outfile.write(d.strftime("output format string")

Untested code with no error checking. Also it reads the entire input file in memory before starting. (I know there is plenty of room for improvements like with statement...I make this a community wiki entry if anyone likes to add something)

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It is a 1-line thing in python:

time.strftime('%H:%M:%S', time.strptime(x, '%I:%M %p'))

Example:

time.strftime('%H:%M:%S', time.strptime('08:01 AM', '%I:%M %p')) '08:01:00' time.strftime('%H:%M:%S', time.strptime('12:01 AM', '%I:%M %p')) '00:01:00'

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To just convert the hour field, in python:

def to12(hour24):
    return (hour24 % 12) if (hour24 % 12) > 0 else 12

def IsPM(hour24):
    return hour24 > 11

def to24(hour12, isPm):
    return (hour12 % 12) + (12 if isPm else 0)

def IsPmString(pm):
    return "PM" if pm else "AM"

def TestTo12():    
    for x in range(24):
        print x, to12(x), IsPmString(IsPM(x))

def TestTo24():
    for pm in [False, True]:
        print 12, IsPmString(pm), to24(12, pm)
        for x in range(1, 12):
            print x, IsPmString(pm), to24(x, pm)
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This might be too simple thinking, but why not import it into excel, select the entire column and change the date format, then re-export as a tab delimited file? (I didn't test this, but it somehow sounds logical to me :)

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It sounds moderately complex to me. Not wrong - just complex. –  Jonathan Leffler Jan 13 '09 at 18:52
    
I have about 450,000+ lines in the file and we only have Office 2003 here at work, so Excel is limited to 65K lines. –  Patrick Cuff Jan 13 '09 at 19:13
1  
I wasn't familiar with Excel's limit, sorry. @Jonathan: Complex? Really? I guess our opinions are different on that. Writing Perl scripts and such feels more complex to me :) –  Dave Jan 14 '09 at 2:56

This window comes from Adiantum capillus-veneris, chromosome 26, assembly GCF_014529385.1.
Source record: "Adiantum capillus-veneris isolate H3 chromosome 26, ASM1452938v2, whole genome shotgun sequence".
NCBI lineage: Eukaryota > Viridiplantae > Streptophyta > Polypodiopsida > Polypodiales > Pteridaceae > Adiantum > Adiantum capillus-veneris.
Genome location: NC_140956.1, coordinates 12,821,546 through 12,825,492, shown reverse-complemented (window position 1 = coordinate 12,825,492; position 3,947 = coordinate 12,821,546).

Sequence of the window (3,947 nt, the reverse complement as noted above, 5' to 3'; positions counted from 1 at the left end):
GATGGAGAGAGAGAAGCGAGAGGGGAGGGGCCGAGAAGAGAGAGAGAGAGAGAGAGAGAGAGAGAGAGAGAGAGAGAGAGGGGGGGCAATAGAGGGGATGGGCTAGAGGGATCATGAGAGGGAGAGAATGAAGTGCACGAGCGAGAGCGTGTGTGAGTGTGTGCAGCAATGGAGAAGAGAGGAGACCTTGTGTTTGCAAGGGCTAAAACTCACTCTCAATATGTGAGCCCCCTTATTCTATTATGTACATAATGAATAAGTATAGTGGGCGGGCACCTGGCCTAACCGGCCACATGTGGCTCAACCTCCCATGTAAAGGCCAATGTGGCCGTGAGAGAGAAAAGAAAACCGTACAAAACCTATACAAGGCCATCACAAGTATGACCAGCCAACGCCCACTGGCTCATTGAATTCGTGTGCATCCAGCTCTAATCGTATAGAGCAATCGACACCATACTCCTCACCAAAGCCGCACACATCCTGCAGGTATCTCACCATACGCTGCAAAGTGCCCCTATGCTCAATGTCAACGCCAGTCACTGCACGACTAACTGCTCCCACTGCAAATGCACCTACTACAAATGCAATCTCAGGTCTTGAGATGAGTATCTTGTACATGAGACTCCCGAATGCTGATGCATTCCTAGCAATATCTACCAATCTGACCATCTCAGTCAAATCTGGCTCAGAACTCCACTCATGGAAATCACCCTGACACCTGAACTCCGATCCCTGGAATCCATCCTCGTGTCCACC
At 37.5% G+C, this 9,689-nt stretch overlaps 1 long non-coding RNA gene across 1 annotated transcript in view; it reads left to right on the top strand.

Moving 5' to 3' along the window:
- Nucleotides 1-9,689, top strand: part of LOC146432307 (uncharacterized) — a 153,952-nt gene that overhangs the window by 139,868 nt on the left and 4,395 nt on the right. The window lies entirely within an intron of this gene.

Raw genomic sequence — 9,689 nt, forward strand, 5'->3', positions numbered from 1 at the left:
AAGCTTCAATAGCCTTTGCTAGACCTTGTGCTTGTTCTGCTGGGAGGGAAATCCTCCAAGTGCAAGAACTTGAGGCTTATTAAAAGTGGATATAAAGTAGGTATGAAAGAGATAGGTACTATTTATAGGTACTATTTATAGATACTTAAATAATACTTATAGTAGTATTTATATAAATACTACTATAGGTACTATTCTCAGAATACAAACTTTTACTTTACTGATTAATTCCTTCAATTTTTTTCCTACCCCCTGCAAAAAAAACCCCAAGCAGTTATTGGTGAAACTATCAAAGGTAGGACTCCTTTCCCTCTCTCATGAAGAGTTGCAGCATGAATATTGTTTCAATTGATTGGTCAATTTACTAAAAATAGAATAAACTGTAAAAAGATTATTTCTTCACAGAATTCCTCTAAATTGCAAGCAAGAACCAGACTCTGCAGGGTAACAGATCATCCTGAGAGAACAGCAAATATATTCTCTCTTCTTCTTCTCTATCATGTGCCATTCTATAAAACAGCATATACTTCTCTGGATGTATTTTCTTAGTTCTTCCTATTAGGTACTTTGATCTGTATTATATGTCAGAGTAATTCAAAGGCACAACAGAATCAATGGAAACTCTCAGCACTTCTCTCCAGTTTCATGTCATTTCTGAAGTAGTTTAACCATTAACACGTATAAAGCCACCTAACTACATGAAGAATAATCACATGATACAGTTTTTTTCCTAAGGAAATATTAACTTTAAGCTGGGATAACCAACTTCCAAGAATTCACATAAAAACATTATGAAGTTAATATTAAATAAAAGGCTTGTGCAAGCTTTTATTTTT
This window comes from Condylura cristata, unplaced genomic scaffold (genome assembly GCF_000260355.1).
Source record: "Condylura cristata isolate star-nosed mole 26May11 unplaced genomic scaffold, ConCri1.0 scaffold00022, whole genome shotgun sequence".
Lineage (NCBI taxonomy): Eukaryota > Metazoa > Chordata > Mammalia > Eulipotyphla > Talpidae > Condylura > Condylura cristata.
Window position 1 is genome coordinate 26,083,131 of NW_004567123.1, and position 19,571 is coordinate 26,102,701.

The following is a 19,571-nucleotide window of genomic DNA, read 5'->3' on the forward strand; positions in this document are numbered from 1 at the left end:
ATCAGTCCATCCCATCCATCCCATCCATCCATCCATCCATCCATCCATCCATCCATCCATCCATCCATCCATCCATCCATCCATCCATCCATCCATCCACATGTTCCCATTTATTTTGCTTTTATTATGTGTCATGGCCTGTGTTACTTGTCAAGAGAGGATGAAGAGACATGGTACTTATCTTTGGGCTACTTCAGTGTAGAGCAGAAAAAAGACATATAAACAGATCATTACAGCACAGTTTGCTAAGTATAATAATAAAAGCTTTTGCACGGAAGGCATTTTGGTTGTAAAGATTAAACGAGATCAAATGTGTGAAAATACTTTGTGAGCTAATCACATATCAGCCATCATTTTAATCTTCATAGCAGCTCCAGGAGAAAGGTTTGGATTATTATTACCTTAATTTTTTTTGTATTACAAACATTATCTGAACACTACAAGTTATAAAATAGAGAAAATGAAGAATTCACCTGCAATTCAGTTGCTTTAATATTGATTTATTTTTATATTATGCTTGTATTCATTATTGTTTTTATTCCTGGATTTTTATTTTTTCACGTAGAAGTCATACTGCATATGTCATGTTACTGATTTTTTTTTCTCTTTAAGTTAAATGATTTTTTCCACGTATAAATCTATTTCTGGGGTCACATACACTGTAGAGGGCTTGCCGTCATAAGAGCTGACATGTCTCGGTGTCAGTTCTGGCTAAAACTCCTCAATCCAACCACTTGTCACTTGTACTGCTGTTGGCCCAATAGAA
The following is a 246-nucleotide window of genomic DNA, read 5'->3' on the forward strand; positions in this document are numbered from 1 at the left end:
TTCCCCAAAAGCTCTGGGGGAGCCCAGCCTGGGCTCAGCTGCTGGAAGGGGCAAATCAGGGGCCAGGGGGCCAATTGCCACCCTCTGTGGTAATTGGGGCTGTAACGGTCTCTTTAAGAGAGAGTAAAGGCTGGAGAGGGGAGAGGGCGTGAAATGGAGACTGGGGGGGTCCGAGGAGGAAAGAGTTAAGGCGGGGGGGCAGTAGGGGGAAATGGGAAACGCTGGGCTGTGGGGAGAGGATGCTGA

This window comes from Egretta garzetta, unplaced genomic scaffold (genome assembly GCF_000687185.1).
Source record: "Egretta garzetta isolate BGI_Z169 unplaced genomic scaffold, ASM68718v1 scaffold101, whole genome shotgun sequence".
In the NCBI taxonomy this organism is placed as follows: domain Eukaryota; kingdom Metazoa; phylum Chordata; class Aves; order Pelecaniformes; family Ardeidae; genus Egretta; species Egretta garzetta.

Here i have converted 24 Hour system to 12 Hour system. Try to use this method for your problem.

    DateFormat fmt = new SimpleDateFormat("yyyyMMddHHssmm");

    try {
        Date date =fmt.parse("20090310232344");

        System.out.println(date.toString());
        fmt = new SimpleDateFormat("dd-MMMM-yyyy hh:mm:ss a ");
        String dateInString = fmt.format(date);
        System.out.println(dateInString);


    } catch (Exception e) {
        System.out.println(e.getMessage());
    } 

  RESULT:  
   Tue Mar 10 23:44:23 IST 2009   
   10-March-2009 11:44:23 PM
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Since you have multiple languages, I'll suggest the following algorithm.

1 Check the timestamp for the existence of the "PM" string.

2a If PM does not exist, simply convert the timestamp to the datetime object and proceed.

2b If PM does exist, convert the timestamp to the datetime object, add 12 hours, and proceed.

share|improve this answer
    
Not accurate...the computation outlined mishandles 12:01 AM and 12:01 PM. –  Jonathan Leffler Jan 13 '09 at 18:24
    
Good call, thanks for the catch. –  Dillie-O Jan 13 '09 at 18:44